The nursery nurse gave me one appointment, but it was not enough. I was struggling. The day after I was discharged from hospital, we were readmitted (to another hospital) as my baby had severe jaundice. Without any help I managed to get her to feed every 2/3 hours and we were discharged again. By now my nipples were sore. They remained severely cracked for three months – despite numerous midwife visits, which blamed my ‘latch’.Finally, when because I pressed my Dr, she said thrush might be the cause, took a swab and discovered I had some unusual infection. Antibiotics cleared it up. No more cracks.

    During this period of time, I also had to deal with tongue tie and my baby’s milk intolerance, which only was picked up by a private consultant, to whom we went to try and get the tongue tie dealt with. The local doctors and midwives were all clueless and not terribly sympathetic. I, meanwhile, was miserable and desperate. One midwife told me that it was nice for me to keep being visited but she had other people to see too.

    If I had another baby I would still breastfeed, but I am not anxious to go down this route again, as it was such hell the first time. I am not surprised at all that other mothers give up breastfeeding so quickly. But for me, there was no other way, it was breastfeeding or bust, and I very nearly did.

    There are not enough midwives and not enough training about possible complications. My midwives were so obsessed with gaining the right latch, that they missed the real problems that I was facing.

    • The Alexander Residence

      I can’t believe all that you went through. I recognise that sense of determination, I had it too and I wonder had I not been so determined or if I had encountered all these issues would I have continued? I am full of admiration.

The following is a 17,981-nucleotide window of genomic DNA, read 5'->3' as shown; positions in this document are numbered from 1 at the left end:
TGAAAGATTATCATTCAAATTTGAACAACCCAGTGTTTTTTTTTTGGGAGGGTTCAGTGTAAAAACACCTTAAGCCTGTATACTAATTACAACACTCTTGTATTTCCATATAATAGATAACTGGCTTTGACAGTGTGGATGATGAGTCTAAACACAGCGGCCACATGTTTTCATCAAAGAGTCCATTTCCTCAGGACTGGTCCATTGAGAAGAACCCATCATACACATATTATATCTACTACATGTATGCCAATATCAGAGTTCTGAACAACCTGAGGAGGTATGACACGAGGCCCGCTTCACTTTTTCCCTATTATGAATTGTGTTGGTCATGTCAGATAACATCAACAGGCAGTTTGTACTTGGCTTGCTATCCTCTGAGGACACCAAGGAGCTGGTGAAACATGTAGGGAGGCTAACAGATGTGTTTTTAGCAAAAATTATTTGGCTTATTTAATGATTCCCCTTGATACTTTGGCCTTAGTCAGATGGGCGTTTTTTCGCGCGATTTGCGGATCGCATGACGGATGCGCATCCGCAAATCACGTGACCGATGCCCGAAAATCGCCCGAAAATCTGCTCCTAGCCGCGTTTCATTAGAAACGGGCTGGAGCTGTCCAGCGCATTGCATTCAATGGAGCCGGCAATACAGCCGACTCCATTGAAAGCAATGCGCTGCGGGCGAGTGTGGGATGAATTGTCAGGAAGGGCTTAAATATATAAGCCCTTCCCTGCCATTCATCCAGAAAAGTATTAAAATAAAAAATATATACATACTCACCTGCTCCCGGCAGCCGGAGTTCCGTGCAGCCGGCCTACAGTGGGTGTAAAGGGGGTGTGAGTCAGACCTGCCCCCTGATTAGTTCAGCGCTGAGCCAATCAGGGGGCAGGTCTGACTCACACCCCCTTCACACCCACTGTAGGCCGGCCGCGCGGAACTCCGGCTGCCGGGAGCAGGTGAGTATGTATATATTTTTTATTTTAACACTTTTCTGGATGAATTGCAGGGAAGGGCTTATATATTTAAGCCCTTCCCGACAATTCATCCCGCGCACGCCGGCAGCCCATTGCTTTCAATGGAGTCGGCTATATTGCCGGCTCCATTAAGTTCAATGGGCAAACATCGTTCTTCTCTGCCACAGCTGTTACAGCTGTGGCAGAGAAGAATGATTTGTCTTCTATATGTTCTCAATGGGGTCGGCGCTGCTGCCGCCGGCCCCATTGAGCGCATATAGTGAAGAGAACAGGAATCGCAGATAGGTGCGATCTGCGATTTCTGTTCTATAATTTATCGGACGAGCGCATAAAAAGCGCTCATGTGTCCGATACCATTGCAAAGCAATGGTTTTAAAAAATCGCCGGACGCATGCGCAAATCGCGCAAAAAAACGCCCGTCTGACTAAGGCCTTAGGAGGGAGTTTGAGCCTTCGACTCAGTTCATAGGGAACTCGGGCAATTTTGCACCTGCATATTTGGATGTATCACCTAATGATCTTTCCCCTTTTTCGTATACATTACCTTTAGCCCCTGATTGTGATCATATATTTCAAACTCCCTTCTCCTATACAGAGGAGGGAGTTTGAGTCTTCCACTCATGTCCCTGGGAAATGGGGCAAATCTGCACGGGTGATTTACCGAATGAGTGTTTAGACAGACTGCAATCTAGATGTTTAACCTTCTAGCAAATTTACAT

So often, as you have illustrated, there is an easy solution to the problem, but instead women go through emotional and physical pain waiting for support.
      Second time round things were very different for me, and I really hope they are for you too.

  • Suzie Godfrey

    I love this article, well written and informative. Unfortunately breastfeeding in the UK (from my experience) is all about being assertive yourself. A new Mum who doesn’t really know what they want has no hope if they are not in the right area for a good support network. It was ME who diagnosed my son’s tongue tie at 3am when he was screaming with starvation after being discharged having NEVER latched on, it was ME who sought help to get it snipped, it was ME who also dealt with a toddler and it was ME who carried on fighting until we were feeding with no problem. Help didn’t come to me. I had to go to it. This is wrong and needs to be reversed. Currently feeding 3rd baby after also having her tongue tie snipped (privately and costly, I might add!).